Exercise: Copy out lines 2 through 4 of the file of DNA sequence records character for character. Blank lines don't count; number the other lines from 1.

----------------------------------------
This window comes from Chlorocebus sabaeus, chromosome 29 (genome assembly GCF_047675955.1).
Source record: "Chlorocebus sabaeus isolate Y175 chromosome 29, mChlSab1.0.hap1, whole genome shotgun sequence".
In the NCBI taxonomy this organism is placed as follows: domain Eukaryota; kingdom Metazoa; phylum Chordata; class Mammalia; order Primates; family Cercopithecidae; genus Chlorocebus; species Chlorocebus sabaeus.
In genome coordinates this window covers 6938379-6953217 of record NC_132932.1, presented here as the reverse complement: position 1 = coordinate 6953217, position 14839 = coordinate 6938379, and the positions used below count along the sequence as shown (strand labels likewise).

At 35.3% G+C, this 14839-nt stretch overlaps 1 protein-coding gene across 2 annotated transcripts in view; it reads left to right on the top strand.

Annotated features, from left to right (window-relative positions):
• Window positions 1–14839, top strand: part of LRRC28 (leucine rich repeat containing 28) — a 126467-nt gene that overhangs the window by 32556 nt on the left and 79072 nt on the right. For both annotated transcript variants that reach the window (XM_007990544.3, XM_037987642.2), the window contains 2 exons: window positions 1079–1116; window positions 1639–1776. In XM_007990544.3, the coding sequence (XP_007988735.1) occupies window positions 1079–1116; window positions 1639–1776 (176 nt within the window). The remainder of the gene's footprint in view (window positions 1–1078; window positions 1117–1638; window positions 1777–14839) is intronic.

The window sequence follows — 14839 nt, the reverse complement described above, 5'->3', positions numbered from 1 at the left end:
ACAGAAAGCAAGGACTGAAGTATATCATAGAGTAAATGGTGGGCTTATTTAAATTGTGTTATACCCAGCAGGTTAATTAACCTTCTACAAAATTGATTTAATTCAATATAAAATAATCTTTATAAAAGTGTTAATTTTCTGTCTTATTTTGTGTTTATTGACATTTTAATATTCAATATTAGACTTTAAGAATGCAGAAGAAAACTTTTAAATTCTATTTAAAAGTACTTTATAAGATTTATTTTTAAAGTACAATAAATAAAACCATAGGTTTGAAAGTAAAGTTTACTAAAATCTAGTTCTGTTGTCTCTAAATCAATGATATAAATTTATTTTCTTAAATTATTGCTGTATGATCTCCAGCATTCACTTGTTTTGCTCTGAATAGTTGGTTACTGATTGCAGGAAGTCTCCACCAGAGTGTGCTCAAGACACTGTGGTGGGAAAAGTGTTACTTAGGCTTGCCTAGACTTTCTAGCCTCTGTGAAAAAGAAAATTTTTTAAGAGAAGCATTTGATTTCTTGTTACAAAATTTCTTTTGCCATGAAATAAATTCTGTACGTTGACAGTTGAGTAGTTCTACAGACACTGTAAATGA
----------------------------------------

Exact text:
Source record: "Chlorocebus sabaeus isolate Y175 chromosome 29, mChlSab1.0.hap1, whole genome shotgun sequence".
In the NCBI taxonomy this organism is placed as follows: domain Eukaryota; kingdom Metazoa; phylum Chordata; class Mammalia; order Primates; family Cercopithecidae; genus Chlorocebus; species Chlorocebus sabaeus.
In genome coordinates this window covers 6938379-6953217 of record NC_132932.1, presented here as the reverse complement: position 1 = coordinate 6953217, position 14839 = coordinate 6938379, and the positions used below count along the sequence as shown (strand labels likewise).